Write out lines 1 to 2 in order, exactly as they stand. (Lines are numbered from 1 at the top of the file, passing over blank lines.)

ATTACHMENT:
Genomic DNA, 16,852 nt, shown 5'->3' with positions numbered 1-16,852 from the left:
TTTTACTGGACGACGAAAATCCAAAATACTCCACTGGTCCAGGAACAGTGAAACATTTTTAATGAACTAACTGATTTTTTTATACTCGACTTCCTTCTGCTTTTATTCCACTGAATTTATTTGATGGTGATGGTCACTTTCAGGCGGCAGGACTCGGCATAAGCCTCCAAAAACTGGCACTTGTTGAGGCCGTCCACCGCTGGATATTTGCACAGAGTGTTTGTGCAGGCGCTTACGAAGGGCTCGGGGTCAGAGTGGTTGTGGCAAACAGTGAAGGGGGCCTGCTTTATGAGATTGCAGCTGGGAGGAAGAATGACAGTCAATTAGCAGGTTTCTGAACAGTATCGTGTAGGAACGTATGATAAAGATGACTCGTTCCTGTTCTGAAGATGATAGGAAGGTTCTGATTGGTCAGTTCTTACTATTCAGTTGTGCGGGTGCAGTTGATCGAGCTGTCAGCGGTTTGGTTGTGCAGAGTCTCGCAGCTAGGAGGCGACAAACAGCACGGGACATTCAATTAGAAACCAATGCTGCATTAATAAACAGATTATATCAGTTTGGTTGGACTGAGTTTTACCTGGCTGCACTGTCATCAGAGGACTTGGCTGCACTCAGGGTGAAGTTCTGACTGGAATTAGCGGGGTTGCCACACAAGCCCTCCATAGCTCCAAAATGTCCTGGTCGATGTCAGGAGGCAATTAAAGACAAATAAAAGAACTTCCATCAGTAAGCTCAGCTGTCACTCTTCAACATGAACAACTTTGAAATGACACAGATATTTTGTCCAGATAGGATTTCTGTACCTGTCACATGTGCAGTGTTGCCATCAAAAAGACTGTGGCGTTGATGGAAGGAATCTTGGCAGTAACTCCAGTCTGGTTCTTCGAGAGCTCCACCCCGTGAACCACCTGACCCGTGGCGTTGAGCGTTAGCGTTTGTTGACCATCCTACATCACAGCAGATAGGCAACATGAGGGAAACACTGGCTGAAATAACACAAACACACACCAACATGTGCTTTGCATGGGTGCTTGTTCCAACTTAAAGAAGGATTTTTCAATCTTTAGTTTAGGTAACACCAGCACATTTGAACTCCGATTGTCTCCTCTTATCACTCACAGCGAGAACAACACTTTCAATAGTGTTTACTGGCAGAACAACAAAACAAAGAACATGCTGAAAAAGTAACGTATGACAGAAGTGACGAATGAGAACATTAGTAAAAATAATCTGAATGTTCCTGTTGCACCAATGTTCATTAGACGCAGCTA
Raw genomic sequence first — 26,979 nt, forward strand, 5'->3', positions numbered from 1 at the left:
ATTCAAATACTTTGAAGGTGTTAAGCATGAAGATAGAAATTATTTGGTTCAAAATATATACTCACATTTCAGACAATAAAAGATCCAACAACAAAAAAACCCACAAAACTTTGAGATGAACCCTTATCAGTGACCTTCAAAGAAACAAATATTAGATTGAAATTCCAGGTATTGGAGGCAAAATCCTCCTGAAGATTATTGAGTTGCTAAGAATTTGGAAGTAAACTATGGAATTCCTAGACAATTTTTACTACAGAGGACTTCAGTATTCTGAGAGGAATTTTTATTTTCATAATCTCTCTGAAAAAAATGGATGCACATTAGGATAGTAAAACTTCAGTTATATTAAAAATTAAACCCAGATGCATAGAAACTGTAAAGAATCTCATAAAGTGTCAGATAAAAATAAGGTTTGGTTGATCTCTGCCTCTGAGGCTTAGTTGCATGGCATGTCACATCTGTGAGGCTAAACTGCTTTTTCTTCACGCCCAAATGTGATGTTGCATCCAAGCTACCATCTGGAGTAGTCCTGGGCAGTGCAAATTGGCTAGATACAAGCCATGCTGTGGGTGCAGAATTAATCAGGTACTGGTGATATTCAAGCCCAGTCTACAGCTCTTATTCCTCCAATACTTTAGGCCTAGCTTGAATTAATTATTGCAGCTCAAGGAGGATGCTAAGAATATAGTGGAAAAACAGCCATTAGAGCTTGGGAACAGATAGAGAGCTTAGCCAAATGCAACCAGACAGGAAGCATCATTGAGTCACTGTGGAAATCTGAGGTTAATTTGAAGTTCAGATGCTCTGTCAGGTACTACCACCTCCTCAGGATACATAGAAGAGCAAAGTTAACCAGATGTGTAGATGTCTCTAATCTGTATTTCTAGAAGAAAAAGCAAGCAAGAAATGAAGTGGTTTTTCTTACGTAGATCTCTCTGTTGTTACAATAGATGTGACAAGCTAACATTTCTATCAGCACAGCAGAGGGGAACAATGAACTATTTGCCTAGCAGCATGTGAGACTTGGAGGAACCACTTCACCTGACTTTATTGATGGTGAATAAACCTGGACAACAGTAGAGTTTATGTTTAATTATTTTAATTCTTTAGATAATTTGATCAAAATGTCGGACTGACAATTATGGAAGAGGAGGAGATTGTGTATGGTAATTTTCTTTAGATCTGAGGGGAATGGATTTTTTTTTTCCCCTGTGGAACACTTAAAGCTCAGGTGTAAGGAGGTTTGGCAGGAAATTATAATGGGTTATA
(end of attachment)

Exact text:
Genomic DNA, 16,852 nt, shown 5'->3' with positions numbered 1-16,852 from the left:
TTTTACTGGACGACGAAAATCCAAAATACTCCACTGGTCCAGGAACAGTGAAACATTTTTAATGAACTAACTGATTTTTTTATACTCGACTTCCTTCTGCTTTTATTCCACTGAATTTATTTGATGGTGATGGTCACTTTCAGGCGGCAGGACTCGGCATAAGCCTCCAAAAACTGGCACTTGTTGAGGCCGTCCACCGCTGGATATTTGCACAGAGTGTTTGTGCAGGCGCTTACGAAGGGCTCGGGGTCAGAGTGGTTGTGGCAAACAGTGAAGGGGGCCTGCTTTATGAGATTGCAGCTGGGAGGAAGAATGACAGTCAATTAGCAGGTTTCTGAACAGTATCGTGTAGGAACGTATGATAAAGATGACTCGTTCCTGTTCTGAAGATGATAGGAAGGTTCTGATTGGTCAGTTCTTACTATTCAGTTGTGCGGGTGCAGTTGATCGAGCTGTCAGCGGTTTGGTTGTGCAGAGTCTCGCAGCTAGGAGGCGACAAACAGCACGGGACATTCAATTAGAAACCAATGCTGCATTAATAAACAGATTATATCAGTTTGGTTGGACTGAGTTTTACCTGGCTGCACTGTCATCAGAGGACTTGGCTGCACTCAGGGTGAAGTTCTGACTGGAATTAGCGGGGTTGCCACACAAGCCCTCCATAGCTCCAAAATGTCCTGGTCGATGTCAGGAGGCAATTAAAGACAAATAAAAGAACTTCCATCAGTAAGCTCAGCTGTCACTCTTCAACATGAACAACTTTGAAATGACACAGATATTTTGTCCAGATAGGATTTCTGTACCTGTCACATGTGCAGTGTTGCCATCAAAAAGACTGTGGCGTTGATGGAAGGAATCTTGGCAGTAACTCCAGTCTGGTTCTTCGAGAGCTCCACCCCGTGAACCACCTGACCCGTGGCGTTGAGCGTTAGCGTTTGTTGACCATCCTACATCACAGCAGATAGGCAACATGAGGGAAACACTGGCTGAAATAACACAAACACACACCAACATGTGCTTTGCATGGGTGCTTGTTCCAACTTAAAGAAGGATTTTTCAATCTTTAGTTTAGGTAACACCAGCACATTTGAACTCCGATTGTCTCCTCTTATCACTCACAGCGAGAACAACACTTTCAATAGTGTTTACTGGCAGAACAACAAAACAAAGAACATGCTGAAAAAGTAACGTATGACAGAAGTGACGAATGAGAACATTAGTAAAAATAATCTGAATGTTCCTGTTGCACCAATGTTCATTAGACGCAGCTA